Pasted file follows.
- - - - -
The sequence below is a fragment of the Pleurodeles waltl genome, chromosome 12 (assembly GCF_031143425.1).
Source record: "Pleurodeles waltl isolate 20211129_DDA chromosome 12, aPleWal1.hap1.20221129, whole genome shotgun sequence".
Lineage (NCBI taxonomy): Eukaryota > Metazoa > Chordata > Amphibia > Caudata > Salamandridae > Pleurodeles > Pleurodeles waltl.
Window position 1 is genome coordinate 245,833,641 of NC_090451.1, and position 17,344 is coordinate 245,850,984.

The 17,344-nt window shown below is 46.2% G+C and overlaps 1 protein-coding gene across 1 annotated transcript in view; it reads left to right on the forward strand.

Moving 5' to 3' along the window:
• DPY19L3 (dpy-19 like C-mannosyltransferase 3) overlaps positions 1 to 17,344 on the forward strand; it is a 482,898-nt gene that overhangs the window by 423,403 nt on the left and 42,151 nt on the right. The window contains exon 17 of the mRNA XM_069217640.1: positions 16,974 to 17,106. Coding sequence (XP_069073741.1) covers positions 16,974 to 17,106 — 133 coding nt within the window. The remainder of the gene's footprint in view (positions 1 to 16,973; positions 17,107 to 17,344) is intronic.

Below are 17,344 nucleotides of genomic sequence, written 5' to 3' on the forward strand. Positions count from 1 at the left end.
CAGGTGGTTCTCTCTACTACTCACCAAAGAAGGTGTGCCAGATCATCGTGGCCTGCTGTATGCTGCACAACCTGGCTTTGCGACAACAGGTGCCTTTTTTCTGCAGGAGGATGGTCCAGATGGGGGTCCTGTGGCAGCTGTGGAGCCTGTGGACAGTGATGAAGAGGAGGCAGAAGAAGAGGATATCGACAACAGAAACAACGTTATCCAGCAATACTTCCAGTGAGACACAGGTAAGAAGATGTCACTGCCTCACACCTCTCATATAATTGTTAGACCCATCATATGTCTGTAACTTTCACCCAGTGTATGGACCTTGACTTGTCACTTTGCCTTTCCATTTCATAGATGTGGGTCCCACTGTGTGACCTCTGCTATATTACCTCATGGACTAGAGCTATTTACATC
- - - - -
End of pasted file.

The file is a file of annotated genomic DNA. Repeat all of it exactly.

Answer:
The sequence below is a fragment of the Pleurodeles waltl genome, chromosome 12 (assembly GCF_031143425.1).
Source record: "Pleurodeles waltl isolate 20211129_DDA chromosome 12, aPleWal1.hap1.20221129, whole genome shotgun sequence".
Lineage (NCBI taxonomy): Eukaryota > Metazoa > Chordata > Amphibia > Caudata > Salamandridae > Pleurodeles > Pleurodeles waltl.
Window position 1 is genome coordinate 245,833,641 of NC_090451.1, and position 17,344 is coordinate 245,850,984.

The 17,344-nt window shown below is 46.2% G+C and overlaps 1 protein-coding gene across 1 annotated transcript in view; it reads left to right on the forward strand.

Moving 5' to 3' along the window:
• DPY19L3 (dpy-19 like C-mannosyltransferase 3) overlaps positions 1 to 17,344 on the forward strand; it is a 482,898-nt gene that overhangs the window by 423,403 nt on the left and 42,151 nt on the right. The window contains exon 17 of the mRNA XM_069217640.1: positions 16,974 to 17,106. Coding sequence (XP_069073741.1) covers positions 16,974 to 17,106 — 133 coding nt within the window. The remainder of the gene's footprint in view (positions 1 to 16,973; positions 17,107 to 17,344) is intronic.

Below are 17,344 nucleotides of genomic sequence, written 5' to 3' on the forward strand. Positions count from 1 at the left end.
CAGGTGGTTCTCTCTACTACTCACCAAAGAAGGTGTGCCAGATCATCGTGGCCTGCTGTATGCTGCACAACCTGGCTTTGCGACAACAGGTGCCTTTTTTCTGCAGGAGGATGGTCCAGATGGGGGTCCTGTGGCAGCTGTGGAGCCTGTGGACAGTGATGAAGAGGAGGCAGAAGAAGAGGATATCGACAACAGAAACAACGTTATCCAGCAATACTTCCAGTGAGACACAGGTAAGAAGATGTCACTGCCTCACACCTCTCATATAATTGTTAGACCCATCATATGTCTGTAACTTTCACCCAGTGTATGGACCTTGACTTGTCACTTTGCCTTTCCATTTCATAGATGTGGGTCCCACTGTGTGACCTCTGCTATATTACCTCATGGACTAGAGCTATTTACATC